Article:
Praised, Sentenced, Forgotten, Rediscovered — 62 Members of the Bauhaus in the Land of the Soviets

In this interview with Astrid Volpert, she reviews her decades of research on Bauhäusler who emigrated to the SU and makes it clear that there were far more than seven of them heading east. Persons traveling from the Bauhaus to Russia were from eleven countries. They belonged to various denominations—there were Protestants and Catholics, Jews and atheists. Of the 15 women and 47 men, only 21 of them were members of communist parties. → more

The Moscow Bauhaus Exhibition Catalogue (1931)

When Hannes Meyer had emigrated to the Soviet Union in 1930, one of the first things he did was organizing an exhibition about “his” Bauhaus. As early as in February 1931 Meyer had the exhibition Bauhaus Dessau. Period of Hannes Meyer’s directorship. 1928-1930 already ready to receive the Moscow public. It was shown at the renown State Museum of New Western Art. This is the first English translation of the exhibition catalogue. → more

After the Ball — Hannes Meyer Presenting the Bauhaus in Moscow

Hannes Meyer arrived in the USSR just a couple of months after being dismissed from his position as Bauhaus director in October 1930. These months were filled with attempts by Meyer and his supporters to protest this decision through all possible means: media campaigns, open letters, student demonstration and court trials. After arriving in Moscow, Meyer carried on the fight against his unfair dismissal. → more

From Recognition to Rejection — Hannes Meyer and the Reception of the Bauhaus in the Soviet Union

The history of the Stalinist critique of the Bauhaus and Hannes Meyer has two chapters. The first chapter spans the time from 1929 to the Architects’ Congress in the Soviet Union in 1937; the second consists in the condemnation of the Bauhaus in the GDR that took place on the trip by East German architects to Moscow in spring of 1950. This text tells the story of the first chapter. → more

Meyer’s Russia, or the Land that Never Was

It is quite hard to know where to start with Hannes Meyer in Moscow. It’s hard because, while there is plenty of documentation on him and his team in the Bauhaus Brigade—as well as other Western designers and architects (of these, Ernst May is at least as significant as Meyer, as is the Dutch designer Mart Stam, and each went on to produce more substantial work than Meyer after their respective Russian episodes)—the legacy of his work there presents certain difficulties in evaluating. → more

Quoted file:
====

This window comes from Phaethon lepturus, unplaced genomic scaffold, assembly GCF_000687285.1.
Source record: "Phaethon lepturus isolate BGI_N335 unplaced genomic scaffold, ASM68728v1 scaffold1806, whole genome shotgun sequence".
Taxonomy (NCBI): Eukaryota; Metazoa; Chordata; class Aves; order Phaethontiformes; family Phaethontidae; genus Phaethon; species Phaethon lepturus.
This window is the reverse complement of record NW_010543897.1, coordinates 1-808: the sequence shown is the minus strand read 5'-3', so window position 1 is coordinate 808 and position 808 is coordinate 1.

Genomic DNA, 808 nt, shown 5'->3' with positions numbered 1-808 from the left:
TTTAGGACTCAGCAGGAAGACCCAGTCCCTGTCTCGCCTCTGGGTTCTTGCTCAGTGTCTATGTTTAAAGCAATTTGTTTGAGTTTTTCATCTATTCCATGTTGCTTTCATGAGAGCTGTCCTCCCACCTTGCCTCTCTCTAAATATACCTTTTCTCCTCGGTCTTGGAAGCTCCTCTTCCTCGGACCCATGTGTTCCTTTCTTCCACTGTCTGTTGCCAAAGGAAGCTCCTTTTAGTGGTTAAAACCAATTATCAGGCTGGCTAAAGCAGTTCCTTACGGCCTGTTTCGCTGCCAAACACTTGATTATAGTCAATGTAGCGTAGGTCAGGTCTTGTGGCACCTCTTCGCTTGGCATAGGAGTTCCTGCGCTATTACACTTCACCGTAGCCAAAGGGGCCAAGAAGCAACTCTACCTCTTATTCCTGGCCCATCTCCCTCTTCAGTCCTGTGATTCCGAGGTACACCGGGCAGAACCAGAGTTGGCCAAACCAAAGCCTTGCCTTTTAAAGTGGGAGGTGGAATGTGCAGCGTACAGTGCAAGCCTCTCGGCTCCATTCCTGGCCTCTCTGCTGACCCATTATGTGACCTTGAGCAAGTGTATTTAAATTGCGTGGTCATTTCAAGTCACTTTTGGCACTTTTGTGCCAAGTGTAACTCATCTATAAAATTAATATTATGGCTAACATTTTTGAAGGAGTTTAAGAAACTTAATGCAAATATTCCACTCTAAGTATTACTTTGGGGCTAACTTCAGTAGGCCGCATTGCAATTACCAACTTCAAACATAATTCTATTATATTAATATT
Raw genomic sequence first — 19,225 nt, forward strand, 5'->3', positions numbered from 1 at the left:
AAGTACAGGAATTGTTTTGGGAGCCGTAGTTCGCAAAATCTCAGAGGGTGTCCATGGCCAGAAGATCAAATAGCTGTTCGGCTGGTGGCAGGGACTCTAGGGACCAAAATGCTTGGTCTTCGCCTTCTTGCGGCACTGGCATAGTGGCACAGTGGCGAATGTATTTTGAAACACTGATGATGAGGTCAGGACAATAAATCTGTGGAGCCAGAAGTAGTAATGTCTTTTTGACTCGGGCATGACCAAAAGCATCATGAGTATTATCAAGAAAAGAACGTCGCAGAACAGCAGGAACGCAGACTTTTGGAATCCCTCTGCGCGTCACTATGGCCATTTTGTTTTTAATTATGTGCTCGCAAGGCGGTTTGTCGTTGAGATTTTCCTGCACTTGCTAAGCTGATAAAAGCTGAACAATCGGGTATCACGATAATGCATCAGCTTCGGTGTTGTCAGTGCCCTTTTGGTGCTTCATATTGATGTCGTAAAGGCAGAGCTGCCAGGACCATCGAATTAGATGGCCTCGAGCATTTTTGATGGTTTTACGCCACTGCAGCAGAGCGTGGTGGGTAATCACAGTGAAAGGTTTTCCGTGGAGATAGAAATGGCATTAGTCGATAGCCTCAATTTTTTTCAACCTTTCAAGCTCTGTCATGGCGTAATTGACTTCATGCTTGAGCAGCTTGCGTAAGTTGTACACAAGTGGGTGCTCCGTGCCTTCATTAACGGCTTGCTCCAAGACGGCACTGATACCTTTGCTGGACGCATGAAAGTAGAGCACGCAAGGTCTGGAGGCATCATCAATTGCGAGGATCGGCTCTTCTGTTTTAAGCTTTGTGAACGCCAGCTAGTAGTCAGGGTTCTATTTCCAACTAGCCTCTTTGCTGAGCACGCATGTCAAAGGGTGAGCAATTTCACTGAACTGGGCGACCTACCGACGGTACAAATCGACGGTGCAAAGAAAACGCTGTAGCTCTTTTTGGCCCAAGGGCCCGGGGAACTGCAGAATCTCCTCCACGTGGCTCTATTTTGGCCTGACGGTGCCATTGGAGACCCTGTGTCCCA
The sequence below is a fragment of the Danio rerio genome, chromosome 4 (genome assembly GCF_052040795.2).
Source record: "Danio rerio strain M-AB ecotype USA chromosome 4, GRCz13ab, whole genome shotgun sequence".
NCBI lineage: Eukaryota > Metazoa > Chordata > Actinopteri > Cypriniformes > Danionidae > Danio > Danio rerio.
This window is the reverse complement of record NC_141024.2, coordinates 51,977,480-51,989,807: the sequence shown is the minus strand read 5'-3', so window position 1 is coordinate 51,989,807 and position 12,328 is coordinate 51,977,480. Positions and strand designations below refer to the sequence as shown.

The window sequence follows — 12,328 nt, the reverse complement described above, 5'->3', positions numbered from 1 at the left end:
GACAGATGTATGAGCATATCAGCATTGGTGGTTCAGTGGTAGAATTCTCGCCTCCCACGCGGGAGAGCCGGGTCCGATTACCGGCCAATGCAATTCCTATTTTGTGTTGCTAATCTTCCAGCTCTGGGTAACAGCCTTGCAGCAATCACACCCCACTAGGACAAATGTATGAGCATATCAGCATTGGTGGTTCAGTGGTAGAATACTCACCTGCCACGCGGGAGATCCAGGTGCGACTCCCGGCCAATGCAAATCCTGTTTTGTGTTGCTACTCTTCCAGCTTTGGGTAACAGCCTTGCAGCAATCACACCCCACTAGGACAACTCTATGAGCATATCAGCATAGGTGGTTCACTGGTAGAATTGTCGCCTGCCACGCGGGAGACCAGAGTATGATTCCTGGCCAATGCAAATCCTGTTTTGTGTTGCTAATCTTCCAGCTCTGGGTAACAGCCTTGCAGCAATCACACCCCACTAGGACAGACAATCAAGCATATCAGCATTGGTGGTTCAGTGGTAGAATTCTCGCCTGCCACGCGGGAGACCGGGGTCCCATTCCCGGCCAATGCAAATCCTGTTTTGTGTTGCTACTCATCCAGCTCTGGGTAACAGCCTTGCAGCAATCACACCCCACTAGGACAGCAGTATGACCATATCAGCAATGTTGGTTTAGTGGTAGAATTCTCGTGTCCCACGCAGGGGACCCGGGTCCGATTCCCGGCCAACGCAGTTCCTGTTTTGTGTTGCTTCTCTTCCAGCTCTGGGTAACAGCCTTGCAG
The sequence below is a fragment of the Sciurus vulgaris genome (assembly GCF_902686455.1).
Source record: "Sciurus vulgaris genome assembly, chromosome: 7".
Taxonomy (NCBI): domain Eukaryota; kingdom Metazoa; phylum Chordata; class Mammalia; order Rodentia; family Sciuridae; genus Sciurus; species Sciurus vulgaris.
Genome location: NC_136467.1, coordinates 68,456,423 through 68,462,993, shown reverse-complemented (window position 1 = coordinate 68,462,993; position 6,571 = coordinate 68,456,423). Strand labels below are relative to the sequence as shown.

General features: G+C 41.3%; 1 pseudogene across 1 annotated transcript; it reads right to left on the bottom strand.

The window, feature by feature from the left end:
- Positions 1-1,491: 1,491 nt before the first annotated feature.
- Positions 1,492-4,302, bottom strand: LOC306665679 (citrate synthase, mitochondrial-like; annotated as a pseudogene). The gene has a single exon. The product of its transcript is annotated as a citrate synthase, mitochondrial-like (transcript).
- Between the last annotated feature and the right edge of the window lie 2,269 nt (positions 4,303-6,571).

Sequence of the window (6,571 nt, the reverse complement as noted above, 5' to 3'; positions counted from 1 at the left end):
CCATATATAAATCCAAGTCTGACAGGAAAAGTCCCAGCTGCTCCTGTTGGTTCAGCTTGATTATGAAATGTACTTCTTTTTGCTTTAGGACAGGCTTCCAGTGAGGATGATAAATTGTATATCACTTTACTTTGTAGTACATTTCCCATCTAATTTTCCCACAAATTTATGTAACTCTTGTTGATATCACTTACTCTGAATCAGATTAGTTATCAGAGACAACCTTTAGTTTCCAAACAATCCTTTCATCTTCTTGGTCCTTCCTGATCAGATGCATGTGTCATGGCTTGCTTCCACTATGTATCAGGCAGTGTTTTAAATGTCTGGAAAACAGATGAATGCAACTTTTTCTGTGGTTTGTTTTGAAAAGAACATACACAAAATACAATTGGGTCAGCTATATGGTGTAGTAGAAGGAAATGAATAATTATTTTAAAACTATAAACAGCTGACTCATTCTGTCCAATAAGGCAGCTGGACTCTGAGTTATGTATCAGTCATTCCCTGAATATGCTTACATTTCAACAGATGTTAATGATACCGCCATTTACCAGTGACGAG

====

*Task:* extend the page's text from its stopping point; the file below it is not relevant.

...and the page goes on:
Moving Away to the Other End of the World — Reflections on the Letters Between Tibor Weiner and Hannes Meyer from the DAM Archive

This article examines the correspondence between a teacher (Hannes Meyer) and his former student (Tibor Weiner), who met at the Bauhaus in Dessau, going on to live for a period in the Soviet Union. Each migrated to Latin America shortly before the outbreak of World War Two, and returned to Europe in the late 1940s. The surviving letters between Meyer and Weiner, preserved in the DAM Archive in Frankfurt am Main, are not only a testimony of comradeship but also a window into some key moments in the first half of the twentieth century. → more

●Artists Work
Bauhaus in Russia — Haunted Houses

The following material was produced during the photographic workshop Bauhaus in Russia: Haunted houses, which took place in the framework of the exhibition bauhaus imaginista. Moving Away: The Internationalist Architect at the museum of contemporary art Garage in Moscow. Through an open-call we invited participants from several Russian cities to take part in the visual research on both the visible and invisible legacies of the “bauhauslers”. → more